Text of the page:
In essence, a heat recovery ventilator is a way for you to exhaust stale air and bring fresh, oxygen-rich air into your home during the winter instead of closing all the vents and breathing the same air repeatedly. As the name implies, the old air is exhausted but the heat is recovered and then vented back into the home. Here’s a quick four-step guide that will provide a basic explanation of how heat recovery ventilators work:
1. Extracting Stale Air From the Home
The system begins its cycle with an exhaust fan that actively extracts stale air from home instead of letting it passively flow out. According to BPCVentilation – one of the UK’s leading providers and installers of heat recovery ventilators – the controllable extraction of air from the home allows for a level of airflow and airy comfort normally not experienced indoors during the winter because you can achieve optimal ventilation without any compromise in warmth.
2. Venting the Extracted Air to a Heat Recovery Unit
The air is extracted through a vent in the roof that contains an exhaust fan which pulls air out and upwards towards a heat recovery unit located in the attic. You can view this diagram to get a better idea of how the entire exhaust and intake system functions. The heat recovery unit, as its name implies, serves to capture the heat from the extracted air.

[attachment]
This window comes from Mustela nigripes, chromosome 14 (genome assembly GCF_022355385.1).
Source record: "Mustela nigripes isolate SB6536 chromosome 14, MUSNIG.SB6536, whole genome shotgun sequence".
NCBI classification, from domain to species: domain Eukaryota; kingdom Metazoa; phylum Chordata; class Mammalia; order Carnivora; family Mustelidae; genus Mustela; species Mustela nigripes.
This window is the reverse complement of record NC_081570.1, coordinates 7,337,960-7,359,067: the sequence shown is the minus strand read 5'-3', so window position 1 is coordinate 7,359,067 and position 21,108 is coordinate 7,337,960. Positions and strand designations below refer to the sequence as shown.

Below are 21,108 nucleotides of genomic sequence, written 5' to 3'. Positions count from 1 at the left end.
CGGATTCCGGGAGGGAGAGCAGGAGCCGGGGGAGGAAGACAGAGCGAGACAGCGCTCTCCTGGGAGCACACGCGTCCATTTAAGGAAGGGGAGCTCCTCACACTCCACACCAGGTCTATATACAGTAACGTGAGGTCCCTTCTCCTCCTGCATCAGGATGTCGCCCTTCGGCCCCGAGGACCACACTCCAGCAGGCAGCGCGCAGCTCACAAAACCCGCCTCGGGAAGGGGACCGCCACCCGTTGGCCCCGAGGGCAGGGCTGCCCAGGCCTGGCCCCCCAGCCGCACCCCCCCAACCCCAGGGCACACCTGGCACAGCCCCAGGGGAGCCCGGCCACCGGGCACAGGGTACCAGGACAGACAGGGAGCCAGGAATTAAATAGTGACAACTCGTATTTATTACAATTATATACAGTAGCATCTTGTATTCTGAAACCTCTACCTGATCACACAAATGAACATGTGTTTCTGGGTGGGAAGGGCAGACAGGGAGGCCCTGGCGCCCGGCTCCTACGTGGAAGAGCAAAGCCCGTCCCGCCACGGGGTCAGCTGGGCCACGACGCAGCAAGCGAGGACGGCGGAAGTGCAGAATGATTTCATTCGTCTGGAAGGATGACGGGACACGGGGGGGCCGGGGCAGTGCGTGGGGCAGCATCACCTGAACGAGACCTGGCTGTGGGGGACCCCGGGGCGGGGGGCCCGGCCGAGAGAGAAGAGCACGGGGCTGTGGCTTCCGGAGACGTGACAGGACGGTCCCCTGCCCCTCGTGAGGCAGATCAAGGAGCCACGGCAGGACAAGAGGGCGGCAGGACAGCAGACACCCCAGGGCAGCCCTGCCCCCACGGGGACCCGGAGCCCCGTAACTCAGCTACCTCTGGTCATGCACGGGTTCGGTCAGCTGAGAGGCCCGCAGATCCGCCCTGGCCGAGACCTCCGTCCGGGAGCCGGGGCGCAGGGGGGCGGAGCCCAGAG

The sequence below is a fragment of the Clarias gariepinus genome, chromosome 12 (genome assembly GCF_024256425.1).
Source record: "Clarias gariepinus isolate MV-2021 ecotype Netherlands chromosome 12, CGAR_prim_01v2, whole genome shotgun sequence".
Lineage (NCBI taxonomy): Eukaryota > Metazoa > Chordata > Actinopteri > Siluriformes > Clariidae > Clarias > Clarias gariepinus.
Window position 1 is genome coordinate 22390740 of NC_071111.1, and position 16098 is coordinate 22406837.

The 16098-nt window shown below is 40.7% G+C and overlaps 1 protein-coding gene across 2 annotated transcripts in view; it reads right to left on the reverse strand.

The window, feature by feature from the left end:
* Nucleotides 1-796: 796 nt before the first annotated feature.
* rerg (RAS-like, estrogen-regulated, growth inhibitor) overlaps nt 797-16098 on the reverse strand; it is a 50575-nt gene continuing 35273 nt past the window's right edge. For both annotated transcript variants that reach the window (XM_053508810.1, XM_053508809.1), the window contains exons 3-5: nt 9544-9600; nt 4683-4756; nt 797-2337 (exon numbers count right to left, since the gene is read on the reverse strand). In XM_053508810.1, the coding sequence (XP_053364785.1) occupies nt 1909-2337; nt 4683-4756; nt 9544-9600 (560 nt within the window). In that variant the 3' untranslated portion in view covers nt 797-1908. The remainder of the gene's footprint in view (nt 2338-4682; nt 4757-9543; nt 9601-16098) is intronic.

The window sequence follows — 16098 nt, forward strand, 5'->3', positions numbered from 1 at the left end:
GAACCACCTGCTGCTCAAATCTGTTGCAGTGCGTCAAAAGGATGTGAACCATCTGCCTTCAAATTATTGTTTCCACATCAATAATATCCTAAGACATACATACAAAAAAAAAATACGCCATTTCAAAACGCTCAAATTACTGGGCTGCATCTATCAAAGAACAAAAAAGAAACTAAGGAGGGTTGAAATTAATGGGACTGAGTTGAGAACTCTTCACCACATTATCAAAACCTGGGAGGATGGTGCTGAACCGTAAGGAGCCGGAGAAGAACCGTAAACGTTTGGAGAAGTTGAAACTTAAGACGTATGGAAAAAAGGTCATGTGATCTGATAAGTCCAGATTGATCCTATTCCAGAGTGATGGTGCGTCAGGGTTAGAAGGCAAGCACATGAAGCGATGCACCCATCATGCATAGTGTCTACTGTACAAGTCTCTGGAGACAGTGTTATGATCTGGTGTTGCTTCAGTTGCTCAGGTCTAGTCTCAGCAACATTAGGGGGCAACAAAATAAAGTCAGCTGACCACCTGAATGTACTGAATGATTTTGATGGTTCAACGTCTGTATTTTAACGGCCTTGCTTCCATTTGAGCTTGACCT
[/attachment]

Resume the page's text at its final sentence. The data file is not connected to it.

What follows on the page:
3. Pumping Captured Heat Back Into the Home Along with a Supply of Fresh Air
The heat recovery unit also contains a heat pump and several vents that lead back into the home. On the other end of the unit, there’s also an intake of fresh “supply air” which is pulled in from the home’s exterior. The captured heat is propelled back into the home along with the fresh air intake to supply fresh but warm air to the interior.
4. Exhausting the Extracted Stale Air
At the same time, the fresh and warm air is being routed back into the home, the stale air is exiting the heat recovery unit and being expelled out of a vent in the roof. This component completes acts as a much-needed outlet for built-up CO2 and other indoor pollutants.
How Important is Fresh Air During the Winter?
Since many of us have been dealing with stale and stuffy air during the winter for our entire lives, you might be wondering why there’s such a fuss about fresh air recently. Well, “stale air” is simply a term used to describe air that has already been breathed in and exhaled, which means it contains more CO2 and other respiration by-products along with lower levels of oxygen. In fact, studies have shown that stale air can significantly hinder cognitive function and increase rates of depression. The term “stuffy” comes from the fact that the trapped air is often humid and dense with particles like dust, dander, debris, allergens, clothing fibres, and other indoor air pollutants, all of which can be filtered out by a heat recovery ventilator.